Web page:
Due to Spring Training, many current stars understandably passed on the opportunity to represent Team USA in the WBC, but Adam Jones will be manning the outfield for the Americans this year.
Anthony Rizzo won't be participating in the 2017 WBC, but -- as if I needed any more reasons to be a fan of the guy -- he won a major place in my heart by joining Team Italia in the 2013 WBC and propelling them to a surprising run in the tourney.
The vast majority of my family hails from Italy, so you know I'll be rooting for Team Italy in a few weeks, Rizzo or no Rizzo.
I needed both of these '85 Canadian Leaf variations of ol' Sarge -- the focus of one of Brian's player collections -- though one is obviously a lot flashier than the other.
That reminds me: keep an eye on Team Canada in this year's WBC, because when else are you going to see guys like Ryan Dempster and Eric Gagne come out of retirement again? Or watch Russell Martin play shortstop?
A long-awaited former Dime Box Dozen need of the best pitcher in the universe demonstrating why he is the best pitcher in the universe.
Brian's second PWE included some Chromies for a couple of my favorite player collections.
I do admit that the 2016 smoke works better with Chrome, but unless Topps wants to stop charging $3 for a four-card pack of the stuff, I won't be buying them with any consistency.
Here's a couple from Panini's version of Topps Chrome: Donruss Optic.
Still not a fan of these, though the purple borders on the Hosmer insert works well with the Royals' colors.
Brian's PWE barrage took down a second Dime Box Dozen need with Mr. Zobrist here.
This is, as far as I know, the only card to depict Zobrist as a member of the 2015 World Champion Royals, which made it a prime target for my new player collection of his.
A third PWE from Brian saw a flurry of new Zobrists fly my way...
...as well as yet another autograph card I was excited to receive.
Despite what my scanner is trying to tell you, this is actually a shiny refractor auto of Alex Liddi, a one-time prospect in the Mariners' chain who was in the Mexican League last year. So why collect a failed young star who hasn't played in the bigs since 2013?
Because, as I've mentioned in the past, Liddi was the first (and, to date, only) major leaguer born and raised in Italy. He suited up for Team Italia in the 2013 WBC and will once again be part of the team's roster this year.
It's sad that Liddi never panned out in the bigs -- he put up some monster seasons in the minors -- but collecting his cards is a great reminder that this game is truly a global pastime, and that good baseball can come from anywhere around the world.
Tuesday, February 7, 2017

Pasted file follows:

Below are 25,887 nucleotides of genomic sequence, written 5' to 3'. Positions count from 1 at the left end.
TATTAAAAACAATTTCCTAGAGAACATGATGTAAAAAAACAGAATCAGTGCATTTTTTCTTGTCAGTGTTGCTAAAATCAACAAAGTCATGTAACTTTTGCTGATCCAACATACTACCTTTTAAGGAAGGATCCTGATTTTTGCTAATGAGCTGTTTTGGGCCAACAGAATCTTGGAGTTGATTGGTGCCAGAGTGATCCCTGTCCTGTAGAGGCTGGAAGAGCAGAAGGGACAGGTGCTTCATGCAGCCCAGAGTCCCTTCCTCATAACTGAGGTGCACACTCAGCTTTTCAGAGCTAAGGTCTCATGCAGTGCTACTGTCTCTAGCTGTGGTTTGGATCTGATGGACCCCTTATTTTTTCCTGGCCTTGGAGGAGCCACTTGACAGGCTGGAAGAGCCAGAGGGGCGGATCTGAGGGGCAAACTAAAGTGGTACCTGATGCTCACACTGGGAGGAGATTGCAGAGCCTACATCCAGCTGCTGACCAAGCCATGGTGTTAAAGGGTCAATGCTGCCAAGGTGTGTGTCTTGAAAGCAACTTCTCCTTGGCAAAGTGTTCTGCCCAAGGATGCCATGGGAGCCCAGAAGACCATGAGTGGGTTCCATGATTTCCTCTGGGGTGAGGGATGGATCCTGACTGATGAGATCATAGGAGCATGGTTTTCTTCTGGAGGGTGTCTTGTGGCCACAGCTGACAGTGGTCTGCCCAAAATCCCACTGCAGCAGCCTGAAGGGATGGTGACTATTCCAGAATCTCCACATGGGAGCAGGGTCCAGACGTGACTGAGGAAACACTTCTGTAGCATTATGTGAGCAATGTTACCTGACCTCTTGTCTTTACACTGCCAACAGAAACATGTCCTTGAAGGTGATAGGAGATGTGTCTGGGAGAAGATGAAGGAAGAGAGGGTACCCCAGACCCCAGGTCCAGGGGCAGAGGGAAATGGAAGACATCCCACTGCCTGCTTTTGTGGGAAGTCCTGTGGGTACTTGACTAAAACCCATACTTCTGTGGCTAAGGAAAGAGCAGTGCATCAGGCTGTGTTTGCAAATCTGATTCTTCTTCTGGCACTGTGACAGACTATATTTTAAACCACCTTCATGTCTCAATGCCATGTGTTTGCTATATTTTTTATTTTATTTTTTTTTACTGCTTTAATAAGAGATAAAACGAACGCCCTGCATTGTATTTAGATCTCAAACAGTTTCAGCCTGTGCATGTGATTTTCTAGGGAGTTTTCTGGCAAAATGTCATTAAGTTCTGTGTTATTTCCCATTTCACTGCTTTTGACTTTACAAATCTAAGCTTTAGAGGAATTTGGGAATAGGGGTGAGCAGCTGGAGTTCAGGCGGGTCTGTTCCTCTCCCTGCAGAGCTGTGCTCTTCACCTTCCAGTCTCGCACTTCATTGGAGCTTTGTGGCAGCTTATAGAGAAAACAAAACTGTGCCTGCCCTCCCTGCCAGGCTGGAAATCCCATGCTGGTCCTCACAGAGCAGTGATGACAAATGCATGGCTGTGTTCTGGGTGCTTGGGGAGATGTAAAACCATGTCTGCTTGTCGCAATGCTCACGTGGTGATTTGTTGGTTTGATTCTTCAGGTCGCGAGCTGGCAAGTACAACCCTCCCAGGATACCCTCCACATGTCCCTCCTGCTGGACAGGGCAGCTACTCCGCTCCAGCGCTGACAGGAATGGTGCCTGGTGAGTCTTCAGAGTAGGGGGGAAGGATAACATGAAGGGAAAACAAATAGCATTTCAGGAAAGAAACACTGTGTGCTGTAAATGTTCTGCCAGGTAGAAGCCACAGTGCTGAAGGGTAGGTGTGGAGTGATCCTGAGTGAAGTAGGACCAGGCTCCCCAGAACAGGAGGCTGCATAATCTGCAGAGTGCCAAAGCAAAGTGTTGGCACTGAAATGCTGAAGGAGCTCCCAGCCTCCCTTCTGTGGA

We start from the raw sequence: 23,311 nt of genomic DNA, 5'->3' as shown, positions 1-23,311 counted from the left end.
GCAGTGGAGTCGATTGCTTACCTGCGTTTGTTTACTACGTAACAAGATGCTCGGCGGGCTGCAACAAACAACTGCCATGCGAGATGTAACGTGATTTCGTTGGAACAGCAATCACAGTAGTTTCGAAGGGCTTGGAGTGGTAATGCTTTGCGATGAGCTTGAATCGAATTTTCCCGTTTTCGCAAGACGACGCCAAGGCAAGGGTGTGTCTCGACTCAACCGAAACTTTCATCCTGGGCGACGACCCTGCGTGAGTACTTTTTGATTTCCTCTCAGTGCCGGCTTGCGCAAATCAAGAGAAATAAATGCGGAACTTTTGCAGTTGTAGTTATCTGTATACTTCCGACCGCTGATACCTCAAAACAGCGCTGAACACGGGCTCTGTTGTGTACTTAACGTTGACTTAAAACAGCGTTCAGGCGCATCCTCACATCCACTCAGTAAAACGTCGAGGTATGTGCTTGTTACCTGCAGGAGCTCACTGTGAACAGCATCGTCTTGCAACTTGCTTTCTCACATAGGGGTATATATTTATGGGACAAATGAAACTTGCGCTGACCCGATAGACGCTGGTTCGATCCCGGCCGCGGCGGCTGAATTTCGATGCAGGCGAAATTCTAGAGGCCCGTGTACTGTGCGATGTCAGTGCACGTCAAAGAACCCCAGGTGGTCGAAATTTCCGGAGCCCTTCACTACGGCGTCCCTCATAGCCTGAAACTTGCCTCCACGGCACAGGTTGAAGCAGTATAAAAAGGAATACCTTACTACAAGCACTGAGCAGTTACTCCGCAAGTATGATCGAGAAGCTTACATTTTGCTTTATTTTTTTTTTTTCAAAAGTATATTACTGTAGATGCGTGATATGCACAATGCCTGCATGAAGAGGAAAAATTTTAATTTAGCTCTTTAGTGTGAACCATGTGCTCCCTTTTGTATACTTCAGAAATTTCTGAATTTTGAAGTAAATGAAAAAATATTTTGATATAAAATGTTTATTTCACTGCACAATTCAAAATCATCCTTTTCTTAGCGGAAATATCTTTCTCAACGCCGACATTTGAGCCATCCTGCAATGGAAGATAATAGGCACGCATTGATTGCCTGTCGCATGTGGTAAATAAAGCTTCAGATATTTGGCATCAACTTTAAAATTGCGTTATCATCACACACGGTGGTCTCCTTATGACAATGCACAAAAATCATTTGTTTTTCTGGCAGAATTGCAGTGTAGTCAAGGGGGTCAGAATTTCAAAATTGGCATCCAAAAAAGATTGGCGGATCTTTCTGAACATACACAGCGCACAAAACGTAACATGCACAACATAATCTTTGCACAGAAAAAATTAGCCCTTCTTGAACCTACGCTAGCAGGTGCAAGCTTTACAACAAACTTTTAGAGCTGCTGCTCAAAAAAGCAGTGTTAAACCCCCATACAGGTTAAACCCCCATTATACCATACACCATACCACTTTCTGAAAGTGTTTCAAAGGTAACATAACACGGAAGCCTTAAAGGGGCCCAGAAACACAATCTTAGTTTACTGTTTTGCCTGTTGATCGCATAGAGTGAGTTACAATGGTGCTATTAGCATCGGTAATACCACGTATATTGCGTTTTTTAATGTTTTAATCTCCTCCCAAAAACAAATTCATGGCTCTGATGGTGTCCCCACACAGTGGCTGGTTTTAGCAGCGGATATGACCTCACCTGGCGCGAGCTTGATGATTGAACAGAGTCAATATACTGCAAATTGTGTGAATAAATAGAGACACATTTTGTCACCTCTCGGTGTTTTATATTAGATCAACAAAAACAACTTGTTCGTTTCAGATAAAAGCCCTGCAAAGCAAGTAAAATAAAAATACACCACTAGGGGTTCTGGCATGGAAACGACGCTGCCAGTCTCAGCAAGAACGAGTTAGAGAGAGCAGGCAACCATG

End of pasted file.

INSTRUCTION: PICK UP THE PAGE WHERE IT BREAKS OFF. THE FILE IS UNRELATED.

Yesterday, during a bit of slow time at work, I reread a few random chapters from Josh Wilker's excellent baseball card-themed book, Cardboard Gods.
One thing that particularly grabbed me this time around was the way Wilker detailed the excitement of discovering the shiny new designs Topps pulled out with each passing year. This triggered a new -- yet painfully obvious -- observation on my part: thanks to the Internet, I've never gone into a new year of Topps without already knowing what the design was going to look like months in advance.
Case in point: I knew what 2017 Topps was going to look like five months ago, despite the fact that the set was released just last week. I'm always excited for the dawn of a new card season, but the fact that I already know what to expect with each passing year does diminish the element of surprise a bit.
Sometimes I wonder if Topps would be better served in taking a page from Wilker's day and not revealing their new Flagship design until the actual release date.
I will say, however, that the blogs always inject a great amount joy into the beginning of the card calendar with the numerous different takes on the new year's Topps design.
All the posts made me even more excited to get my own hands on some 2017 Topps, which finally happened this past Saturday. My dad grabbed me a few rack packs, and I myself shot the retail works by buying a blaster, a hanger box, a rack pack, and a loose pack.
I usually stay away from blasters -- why spend $20 on 100 cards when a hanger box gets you 72 for $10? -- but the promise of five exclusive Jackie Robinson Day inserts was enough to get me to pull the trigger since the "42" jerseys happen to be a mini-collection of mine. I did pull the expected amount of five, but the Sano and Betts are underwhelming since you can't, you know, see the actual 42 jerseys.
Kind of defeats the purpose there, Topps.